Astroturfing: Sound Of Freedom's Newest Conspiracy Explained

The question on everyone's mind seems to be: "Who exactly is watching 'Sound of Freedom'?" The surprise hit from Angel Studios (led by "The Passion of the Christ" star Jim Caviezel) has had an impressive box office run since its July 4th release, thanks in part to its peculiar Pay It Forward campaign that essentially allows fans to make a non-charitable contribution to the studio so that a future audience member can claim a free ticket. The gimmick appears to have paid off, though some suspiciously empty screenings have social media users calling "astroturf."

Generally used in a political context, the phrase astroturfing refers to the deceptive practice of presenting an organization, political movement, or candidate as being supported by an organic collective of ordinary people (grassroots campaigns) when it is in actuality being supported by powerful groups (such as corporations, political think tanks, or, in certain cases, wealthy individuals). One non-political example of astroturfing targeted at consumers rather than constituents is a 2013 instance involving the phone company Samsung, which was fined $340,000 by the Taiwanese FTC after they allegedly paid for negative reviews of a competitor phone, the HTC One. In the entertainment industry, there were allegations that the #ReleaseTheSnyderCut and the "Justice League" and "Army of the Dead" Oscar voting campaigns were astroturfed in part by paid bots.

The allegations made against "Sound of Freedom" stem from claims that moviegoers have attended apparently sold-out showings of the film only to find them empty. The theory goes that Angel Studios — or some entity seeking to support them — is buying up large swaths of tickets through the film's Pay It Forward marketing campaign in order to bolster ticket sales.

Is Sound of Freedom actually being astroturfed? Not exactly

For us to claim that "Sound of Freedom's" box office success was entirely based on direct astroturfing, there would need to be evidence of a person or organization either directly involved with the production or with a vested interest in its success buying these tickets. Because Angel Studios has kept its Pay It Forward stats mostly confidential (save for a self-reported claim that 20% of opening-day sales were from PIF), there is no way to confirm or deny this with certainty. Based on the more than 10,000 verified audience reviews on Rotten Tomatoes, there certainly seems to be a sizeable and vocal audience for "Sound of Freedom" — whether or not they bought their own tickets.

Some (including screenwriter C. Robert Cargill) have theorized that "Sound of Freedom's" ticket sales may be due in large part to religious groups making donations or buying ticket blocks for their congregation or as charitable donations. While there's no solid evidence to indicate whether or not these groups played a major role in the film's box office success, the distributor's website does specifically lay out various ways large groups — such as a church or business — can purchase blocks of tickets. There's even an email template in their FAQ section for viewers to request a private screening at their local theater.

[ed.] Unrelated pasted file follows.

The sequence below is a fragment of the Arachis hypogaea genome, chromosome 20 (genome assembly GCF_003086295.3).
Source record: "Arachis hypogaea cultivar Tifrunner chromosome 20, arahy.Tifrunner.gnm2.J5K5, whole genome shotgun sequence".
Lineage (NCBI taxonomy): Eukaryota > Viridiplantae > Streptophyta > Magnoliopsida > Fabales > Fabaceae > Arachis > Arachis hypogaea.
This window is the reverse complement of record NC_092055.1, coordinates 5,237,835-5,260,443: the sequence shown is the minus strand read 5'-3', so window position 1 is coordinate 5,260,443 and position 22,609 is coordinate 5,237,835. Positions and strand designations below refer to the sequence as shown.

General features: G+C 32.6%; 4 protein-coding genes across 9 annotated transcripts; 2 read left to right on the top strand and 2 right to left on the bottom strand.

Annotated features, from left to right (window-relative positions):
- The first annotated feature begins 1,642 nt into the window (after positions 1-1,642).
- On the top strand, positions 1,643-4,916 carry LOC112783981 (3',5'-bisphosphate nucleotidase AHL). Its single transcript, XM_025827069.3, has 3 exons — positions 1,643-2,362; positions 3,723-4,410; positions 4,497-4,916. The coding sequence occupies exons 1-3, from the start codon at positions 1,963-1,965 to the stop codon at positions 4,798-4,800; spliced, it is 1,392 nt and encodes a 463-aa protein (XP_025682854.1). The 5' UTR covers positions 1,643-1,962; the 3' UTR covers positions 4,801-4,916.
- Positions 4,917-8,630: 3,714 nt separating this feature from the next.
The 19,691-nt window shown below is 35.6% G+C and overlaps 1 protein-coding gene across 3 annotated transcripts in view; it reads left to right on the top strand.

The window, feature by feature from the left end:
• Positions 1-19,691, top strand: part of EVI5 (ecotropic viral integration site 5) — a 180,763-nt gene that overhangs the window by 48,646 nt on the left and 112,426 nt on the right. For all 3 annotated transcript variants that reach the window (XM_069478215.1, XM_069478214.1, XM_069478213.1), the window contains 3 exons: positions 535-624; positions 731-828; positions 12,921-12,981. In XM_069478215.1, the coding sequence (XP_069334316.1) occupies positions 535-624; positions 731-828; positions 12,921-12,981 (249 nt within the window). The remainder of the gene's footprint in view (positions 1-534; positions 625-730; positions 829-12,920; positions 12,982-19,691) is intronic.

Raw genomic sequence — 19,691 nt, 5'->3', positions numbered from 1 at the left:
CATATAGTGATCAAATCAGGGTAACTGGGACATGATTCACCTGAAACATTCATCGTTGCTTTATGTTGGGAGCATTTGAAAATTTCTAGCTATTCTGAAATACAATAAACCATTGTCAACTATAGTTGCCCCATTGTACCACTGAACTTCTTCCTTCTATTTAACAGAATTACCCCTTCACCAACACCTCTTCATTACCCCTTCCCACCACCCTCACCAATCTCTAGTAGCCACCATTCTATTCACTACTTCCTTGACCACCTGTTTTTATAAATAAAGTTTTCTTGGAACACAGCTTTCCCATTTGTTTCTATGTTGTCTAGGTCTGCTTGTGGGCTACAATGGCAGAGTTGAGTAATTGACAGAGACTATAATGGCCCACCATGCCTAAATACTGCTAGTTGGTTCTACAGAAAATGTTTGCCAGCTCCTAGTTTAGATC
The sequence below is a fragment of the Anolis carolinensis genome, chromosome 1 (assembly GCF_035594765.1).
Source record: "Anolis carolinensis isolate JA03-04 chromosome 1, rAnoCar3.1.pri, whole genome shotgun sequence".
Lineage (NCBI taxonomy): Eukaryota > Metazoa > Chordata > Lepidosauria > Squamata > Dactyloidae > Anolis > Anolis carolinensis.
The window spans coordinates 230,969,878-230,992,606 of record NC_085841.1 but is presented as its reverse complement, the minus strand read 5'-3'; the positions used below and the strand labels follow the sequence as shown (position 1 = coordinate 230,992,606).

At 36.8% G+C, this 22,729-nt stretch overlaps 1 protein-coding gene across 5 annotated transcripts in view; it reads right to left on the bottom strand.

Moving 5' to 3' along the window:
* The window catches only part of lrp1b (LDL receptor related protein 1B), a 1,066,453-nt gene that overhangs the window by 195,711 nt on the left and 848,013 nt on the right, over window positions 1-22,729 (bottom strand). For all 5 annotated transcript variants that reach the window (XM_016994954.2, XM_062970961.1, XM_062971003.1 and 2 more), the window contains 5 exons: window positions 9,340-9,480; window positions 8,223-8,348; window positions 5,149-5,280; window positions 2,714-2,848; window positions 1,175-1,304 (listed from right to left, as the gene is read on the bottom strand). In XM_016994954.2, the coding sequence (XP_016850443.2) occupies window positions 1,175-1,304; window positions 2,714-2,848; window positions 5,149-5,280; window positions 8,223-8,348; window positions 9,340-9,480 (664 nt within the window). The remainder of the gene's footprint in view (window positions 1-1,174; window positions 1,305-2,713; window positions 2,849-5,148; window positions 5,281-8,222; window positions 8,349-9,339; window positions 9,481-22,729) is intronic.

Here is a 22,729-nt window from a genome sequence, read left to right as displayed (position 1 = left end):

Though the film may not be running a traditional astroturfing scheme, some may feel a certain degree of deceptiveness in the film's marketing. The ads, usually ending with Jim Caviezel speaking directly to the audience, push a narrative of strong consumer-based activism that doesn't seem to hold up when considering the perspective of those trying to stop human trafficking in the real world.

Sound of Freedom paints a vivid - and questionable - picture

"'Sound of Freedom' is one of those films that can legitimately change the world," urges Jim Caviezel in one ad for the film. "So we want to ignite a fire in audiences and open their eyes to the dark reality of millions of children that need our help. Let's make this film a historic event and the start of the end of child trafficking."

As far as sales pitches go, it's hard to imagine one more visceral than claiming your movie could save "millions of children." Unfortunately, numerous real-life organizations actually trying to end child trafficking — including representatives from the National Children's Alliance and Freedom Network USA — described the film's depiction of this crime as inaccurate, sensationalized, and materially unhelpful.

Caviezel's own bona fides with regard to child trafficking are troubling at best, considering he ascribes to the QAnon conspiracy that so-called "elites" are harvesting adrenochrome from the blood of stolen children to preserve their youth; the real-life figure he plays, Tim Ballard, also subscribes to QAnon beliefs. There are also disturbing allegations that producer Leo Severino groomed his wife while she was a young teen and he was a 30-plus-year-old youth pastor. Most recently, one of the film's major financiers, Fabian Marta, was arrested for felony child kidnapping. While "Sound of Freedom's" success may not be astroturfed, it isn't hard to see why many feel it relies on a shaky and potentially dishonest moral framework.